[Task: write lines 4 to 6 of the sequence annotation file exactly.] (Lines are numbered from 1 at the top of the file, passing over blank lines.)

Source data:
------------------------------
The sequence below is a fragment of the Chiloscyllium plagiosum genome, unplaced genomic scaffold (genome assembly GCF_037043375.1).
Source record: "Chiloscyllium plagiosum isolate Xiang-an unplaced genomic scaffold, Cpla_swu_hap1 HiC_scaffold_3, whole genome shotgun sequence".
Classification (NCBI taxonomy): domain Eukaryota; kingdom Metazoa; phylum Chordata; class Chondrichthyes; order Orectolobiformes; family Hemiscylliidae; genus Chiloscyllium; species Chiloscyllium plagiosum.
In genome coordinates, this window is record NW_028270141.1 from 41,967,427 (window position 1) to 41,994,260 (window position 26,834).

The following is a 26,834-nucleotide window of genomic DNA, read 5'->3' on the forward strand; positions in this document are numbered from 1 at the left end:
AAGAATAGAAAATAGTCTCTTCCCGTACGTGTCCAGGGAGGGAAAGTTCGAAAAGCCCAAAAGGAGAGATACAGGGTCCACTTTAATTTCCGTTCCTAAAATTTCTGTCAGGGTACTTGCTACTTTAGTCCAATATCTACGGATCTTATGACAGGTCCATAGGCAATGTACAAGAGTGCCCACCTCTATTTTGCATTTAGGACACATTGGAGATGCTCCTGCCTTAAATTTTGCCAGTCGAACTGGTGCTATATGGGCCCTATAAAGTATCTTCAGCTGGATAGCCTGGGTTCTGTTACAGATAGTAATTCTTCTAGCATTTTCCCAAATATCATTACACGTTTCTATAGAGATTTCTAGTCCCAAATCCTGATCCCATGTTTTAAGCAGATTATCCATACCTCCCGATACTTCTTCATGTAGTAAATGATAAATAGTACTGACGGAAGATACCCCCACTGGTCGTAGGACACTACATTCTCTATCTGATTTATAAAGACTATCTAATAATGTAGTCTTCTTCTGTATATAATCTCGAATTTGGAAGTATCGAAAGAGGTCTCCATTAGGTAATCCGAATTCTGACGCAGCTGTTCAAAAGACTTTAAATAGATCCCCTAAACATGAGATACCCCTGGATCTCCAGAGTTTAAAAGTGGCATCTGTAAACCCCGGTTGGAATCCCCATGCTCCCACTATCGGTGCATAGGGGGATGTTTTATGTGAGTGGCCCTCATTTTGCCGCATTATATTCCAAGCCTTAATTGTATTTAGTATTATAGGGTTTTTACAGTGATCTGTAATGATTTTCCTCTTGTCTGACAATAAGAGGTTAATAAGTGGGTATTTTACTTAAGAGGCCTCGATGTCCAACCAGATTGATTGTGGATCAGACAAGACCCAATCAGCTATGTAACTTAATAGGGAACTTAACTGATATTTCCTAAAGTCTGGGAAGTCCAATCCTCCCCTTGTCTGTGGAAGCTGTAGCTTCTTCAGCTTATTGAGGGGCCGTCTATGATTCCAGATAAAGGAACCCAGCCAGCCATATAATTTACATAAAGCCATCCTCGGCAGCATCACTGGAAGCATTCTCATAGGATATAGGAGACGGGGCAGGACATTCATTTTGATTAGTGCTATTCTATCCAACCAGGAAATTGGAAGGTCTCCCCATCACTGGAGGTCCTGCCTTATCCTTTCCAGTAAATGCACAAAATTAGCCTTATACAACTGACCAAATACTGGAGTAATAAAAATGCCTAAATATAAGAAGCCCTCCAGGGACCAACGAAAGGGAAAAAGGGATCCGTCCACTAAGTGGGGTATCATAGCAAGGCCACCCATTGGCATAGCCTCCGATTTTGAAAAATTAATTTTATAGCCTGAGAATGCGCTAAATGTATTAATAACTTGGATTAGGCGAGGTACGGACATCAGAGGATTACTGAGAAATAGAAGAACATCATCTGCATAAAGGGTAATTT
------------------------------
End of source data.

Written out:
In genome coordinates, this window is record NW_028270141.1 from 41,967,427 (window position 1) to 41,994,260 (window position 26,834).

The following is a 26,834-nucleotide window of genomic DNA, read 5'->3' on the forward strand; positions in this document are numbered from 1 at the left end:
AAGAATAGAAAATAGTCTCTTCCCGTACGTGTCCAGGGAGGGAAAGTTCGAAAAGCCCAAAAGGAGAGATACAGGGTCCACTTTAATTTCCGTTCCTAAAATTTCTGTCAGGGTACTTGCTACTTTAGTCCAATATCTACGGATCTTATGACAGGTCCATAGGCAATGTACAAGAGTGCCCACCTCTATTTTGCATTTAGGACACATTGGAGATGCTCCTGCCTTAAATTTTGCCAGTCGAACTGGTGCTATATGGGCCCTATAAAGTATCTTCAGCTGGATAGCCTGGGTTCTGTTACAGATAGTAATTCTTCTAGCATTTTCCCAAATATCATTACACGTTTCTATAGAGATTTCTAGTCCCAAATCCTGATCCCATGTTTTAAGCAGATTATCCATACCTCCCGATACTTCTTCATGTAGTAAATGATAAATAGTACTGACGGAAGATACCCCCACTGGTCGTAGGACACTACATTCTCTATCTGATTTATAAAGACTATCTAATAATGTAGTCTTCTTCTGTATATAATCTCGAATTTGGAAGTATCGAAAGAGGTCTCCATTAGGTAATCCGAATTCTGACGCAGCTGTTCAAAAGACTTTAAATAGATCCCCTAAACATGAGATACCCCTGGATCTCCAGAGTTTAAAAGTGGCATCTGTAAACCCCGGTTGGAATCCCCATGCTCCCACTATCGGTGCATAGGGGGATGTTTTATGTGAGTGGCCCTCATTTTGCCGCATTATATTCCAAGCCTTAATTGTATTTAGTATTATAGGGTTTTTACAGTGATCTGTAATGATTTTCCTCTTGTCTGACAATAAGAGGTTAATAAGTGGGTATTTTACTTAAGAGGCCTCGATGTCCAACCAGATTGATTGTGGATCAGACAAGACCCAATCAGCTATGTAACTTAATAGGGAACTTAACTGATATTTCCTAAAGTCTGGGAAGTCCAATCCTCCCCTTGTCTGTGGAAGCTGTAGCTTCTTCAGCTTATTGAGGGGCCGTCTATGATTCCAGATAAAGGAACCCAGCCAGCCATATAATTTACATAAAGCCATCCTCGGCAGCATCACTGGAAGCATTCTCATAGGATATAGGAGACGGGGCAGGACATTCATTTTGATTAGTGCTATTCTATCCAACCAGGAAATTGGAAGGTCTCCCCATCACTGGAGGTCCTGCCTTATCCTTTCCAGTAAATGCACAAAATTAGCCTTATACAACTGACCAAATACTGGAGTAATAAAAATGCCTAAATATAAGAAGCCCTCCAGGGACCAACGAAAGGGAAAAAGGGATCCGTCCACTAAGTGGGGTATCATAGCAAGGCCACCCATTGGCATAGCCTCCGATTTTGAAAAATTAATTTTATAGCCTGAGAATGCGCTAAATGTATTAATAACTTGGATTAGGCGAGGTACGGACATCAGAGGATTACTGAGAAATAGAAGAACATCATCTGCATAAAGGGTAATTT